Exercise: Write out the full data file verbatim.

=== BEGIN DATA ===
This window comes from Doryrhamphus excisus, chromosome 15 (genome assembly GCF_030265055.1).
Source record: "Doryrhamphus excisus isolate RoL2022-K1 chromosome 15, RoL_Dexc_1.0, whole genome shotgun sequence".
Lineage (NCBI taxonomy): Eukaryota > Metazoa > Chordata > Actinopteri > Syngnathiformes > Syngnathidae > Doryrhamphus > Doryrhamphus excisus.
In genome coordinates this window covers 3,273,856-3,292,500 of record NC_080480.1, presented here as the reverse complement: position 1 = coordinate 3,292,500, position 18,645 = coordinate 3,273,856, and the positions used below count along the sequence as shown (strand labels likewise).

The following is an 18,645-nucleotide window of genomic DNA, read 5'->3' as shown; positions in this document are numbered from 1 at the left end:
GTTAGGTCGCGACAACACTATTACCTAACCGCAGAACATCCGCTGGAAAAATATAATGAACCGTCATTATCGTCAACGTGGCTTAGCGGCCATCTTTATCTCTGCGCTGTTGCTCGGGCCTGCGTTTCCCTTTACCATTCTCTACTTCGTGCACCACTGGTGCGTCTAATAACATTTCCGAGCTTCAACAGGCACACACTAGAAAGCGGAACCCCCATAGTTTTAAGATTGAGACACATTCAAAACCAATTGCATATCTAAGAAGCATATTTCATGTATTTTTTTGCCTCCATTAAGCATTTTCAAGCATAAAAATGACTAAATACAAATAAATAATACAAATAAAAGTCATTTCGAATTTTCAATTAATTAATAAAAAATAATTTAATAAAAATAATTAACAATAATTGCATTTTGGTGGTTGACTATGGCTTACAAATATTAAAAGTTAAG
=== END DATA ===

This window comes from Doryrhamphus excisus, chromosome 15 (genome assembly GCF_030265055.1).
Source record: "Doryrhamphus excisus isolate RoL2022-K1 chromosome 15, RoL_Dexc_1.0, whole genome shotgun sequence".
Lineage (NCBI taxonomy): Eukaryota > Metazoa > Chordata > Actinopteri > Syngnathiformes > Syngnathidae > Doryrhamphus > Doryrhamphus excisus.
In genome coordinates this window covers 3,273,856-3,292,500 of record NC_080480.1, presented here as the reverse complement: position 1 = coordinate 3,292,500, position 18,645 = coordinate 3,273,856, and the positions used below count along the sequence as shown (strand labels likewise).

The following is an 18,645-nucleotide window of genomic DNA, read 5'->3' as shown; positions in this document are numbered from 1 at the left end:
GTTAGGTCGCGACAACACTATTACCTAACCGCAGAACATCCGCTGGAAAAATATAATGAACCGTCATTATCGTCAACGTGGCTTAGCGGCCATCTTTATCTCTGCGCTGTTGCTCGGGCCTGCGTTTCCCTTTACCATTCTCTACTTCGTGCACCACTGGTGCGTCTAATAACATTTCCGAGCTTCAACAGGCACACACTAGAAAGCGGAACCCCCATAGTTTTAAGATTGAGACACATTCAAAACCAATTGCATATCTAAGAAGCATATTTCATGTATTTTTTTGCCTCCATTAAGCATTTTCAAGCATAAAAATGACTAAATACAAATAAATAATACAAATAAAAGTCATTTCGAATTTTCAATTAATTAATAAAAAATAATTTAATAAAAATAATTAACAATAATTGCATTTTGGTGGTTGACTATGGCTTACAAATATTAAAAGTTAAG